A touching story of a family, one among hundreds, separated by the Kishenganga river

In 2004, when Jameela Bano saw her husband Shakir Rayees after a gap of nine years, it was a moment she had never prepared for. A man appeared among a crowd meekly waving his hand and smiling at her. She stared at him, recognizing him instantly.

But she could hardly bring herself to talk and started crying, her eyes in sync with Kishenganga river that separated the two.

That year authorities had approved people from divided Kashmir to see each other across roaring Kishenganga river. Talk-if-you-can was the bonus. Some were desperately shouting, whereas others like exhausted Jameela could only murmur. In any case nobody succeeded.

“I waved to him and asked him to come back,” said Jameela. “I don’t know what I was thinking, maybe he would somehow cross the river. He was so close.”

Ten years since that meeting, nothing has changed for the ill-fated couple. Jameela, 44, continues to raise her two children, and Shakir, 47, continues to live in Muzafarabad teaching children in a school. And Kishenganga continues to flow with the same ferocity.

Jameela is one among hundreds of such women who were left stranded in this part of Kashmir after their husbands migrated to Pakistan administered Kashmir during the nineties.

Jameela was married to Shakir, also from Keran, in 1988. A year later the insurgency erupted in Kashmir and the couple couldn’t escape its aftermath.

Shakir found himself facing regular harassment from the government agencies. “He was not any militant but being neutral had its dangers too,” said Jameela. “He was running a cosmetic shop. 

Shakir was frequently arrested, subjected to third degree torture and kept in custody for days. When the situation became unbearable for Shakir, he secretly left for PaK.

Jameela never blamed Shakir for leaving her alone with two kids. “They (government forces) forced him to leave,” she says curtly as she wipes her tears with her right hand. Shakir left when his daughter Yasmeena was just 18 months old and Jameela was expecting Tamheed.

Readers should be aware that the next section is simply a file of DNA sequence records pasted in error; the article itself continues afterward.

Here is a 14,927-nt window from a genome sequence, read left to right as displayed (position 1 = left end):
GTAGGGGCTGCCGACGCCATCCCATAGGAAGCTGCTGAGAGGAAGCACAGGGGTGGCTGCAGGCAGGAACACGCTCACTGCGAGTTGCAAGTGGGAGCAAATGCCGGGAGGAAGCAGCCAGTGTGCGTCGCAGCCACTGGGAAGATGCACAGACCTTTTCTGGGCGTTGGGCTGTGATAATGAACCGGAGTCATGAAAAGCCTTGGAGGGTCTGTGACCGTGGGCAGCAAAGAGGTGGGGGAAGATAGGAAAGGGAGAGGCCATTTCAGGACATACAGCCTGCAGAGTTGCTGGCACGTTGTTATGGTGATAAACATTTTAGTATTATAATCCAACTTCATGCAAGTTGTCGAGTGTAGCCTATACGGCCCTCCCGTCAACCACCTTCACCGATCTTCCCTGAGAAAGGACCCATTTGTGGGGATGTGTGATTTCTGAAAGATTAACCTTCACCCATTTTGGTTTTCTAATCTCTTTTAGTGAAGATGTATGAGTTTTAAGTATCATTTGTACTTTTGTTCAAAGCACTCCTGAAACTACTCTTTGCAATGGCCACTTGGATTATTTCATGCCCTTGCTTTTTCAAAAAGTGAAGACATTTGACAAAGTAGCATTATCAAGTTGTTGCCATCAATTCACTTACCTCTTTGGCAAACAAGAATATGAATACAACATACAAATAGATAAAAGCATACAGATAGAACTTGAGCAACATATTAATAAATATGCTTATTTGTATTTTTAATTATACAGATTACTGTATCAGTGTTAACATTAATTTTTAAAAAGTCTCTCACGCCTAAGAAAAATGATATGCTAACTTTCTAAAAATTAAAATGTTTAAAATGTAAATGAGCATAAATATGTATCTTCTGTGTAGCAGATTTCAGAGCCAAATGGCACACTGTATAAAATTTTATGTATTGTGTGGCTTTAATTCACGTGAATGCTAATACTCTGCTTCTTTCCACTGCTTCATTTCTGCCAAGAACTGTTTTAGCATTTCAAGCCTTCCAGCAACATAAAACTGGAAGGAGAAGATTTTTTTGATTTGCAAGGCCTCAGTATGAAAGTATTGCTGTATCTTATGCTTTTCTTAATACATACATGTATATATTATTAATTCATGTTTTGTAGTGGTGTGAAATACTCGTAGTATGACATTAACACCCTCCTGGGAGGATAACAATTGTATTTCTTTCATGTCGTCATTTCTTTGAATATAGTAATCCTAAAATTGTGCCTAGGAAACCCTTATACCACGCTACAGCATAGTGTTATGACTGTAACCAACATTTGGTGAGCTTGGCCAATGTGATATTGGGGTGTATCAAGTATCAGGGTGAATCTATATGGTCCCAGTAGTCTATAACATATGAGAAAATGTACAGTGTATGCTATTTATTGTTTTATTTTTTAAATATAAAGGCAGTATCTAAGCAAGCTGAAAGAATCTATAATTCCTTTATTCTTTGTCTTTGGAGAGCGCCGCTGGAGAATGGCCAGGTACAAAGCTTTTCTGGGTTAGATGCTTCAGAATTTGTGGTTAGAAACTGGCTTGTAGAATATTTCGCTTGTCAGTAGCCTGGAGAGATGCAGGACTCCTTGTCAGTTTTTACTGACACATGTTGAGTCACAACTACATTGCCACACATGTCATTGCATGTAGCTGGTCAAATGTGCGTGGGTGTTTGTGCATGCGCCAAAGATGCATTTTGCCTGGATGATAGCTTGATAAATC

“Whenever they (children) ask about their father, I tell them that he will come next day,” she says. “Each day they wait for their father and every day they are disappointed.”


The cycle of hope and disappointment has aged Jameela beyond her years. "Now I just want to meet Shakir once before my eyes close forever," says Jameela.

These days Jameela is waiting for her passport, previously rejected four times. She applies for the passport to be able to meet her husband, but her passport is rejected for the reason that her husband has migrated to PaK. The frustration has become endemic to her.

Such ‘unsatisfactory security credentials’ has marred the prospects of tens of thousands of reunions across the two Kashmirs.

Shakir finds himself equally helpless in Muzaffarabad. “I have everything but not my family. I want to be with them. I want to bring happiness to their lives but there seems to be no way out,” said Shakir through a Skype conversation.

“I was never involved in any militant activity but still I had to endure this situation,” said Shakir who runs a school, Aliyan High School of Excellence and Modern Education (AHSEME) in Muzaffarabad and also owns a Candle making unit.

The much publicized rehabilitation policy has proven a dampener too, making his return uncertain.

Jameela, who never remarried, devoted her life to raising her two children. Her in-laws took good care of her and the children, but there are some questions and situations she always had to manage herself.

"Whenever kids are sad, they tell me – ‘If abbu (father) was here, all our problems would be solved and he would care for us’,” sighs Jameela while terming festivals and social gatherings as the two toughest situations she has to always deal with.


Jameela occasionally glances at mountains with a hope that someday a miracle might happen, which she believes is possible. "If it is written in my fate that I will meet my husband, then nothing can stop it, not even these borders," she says.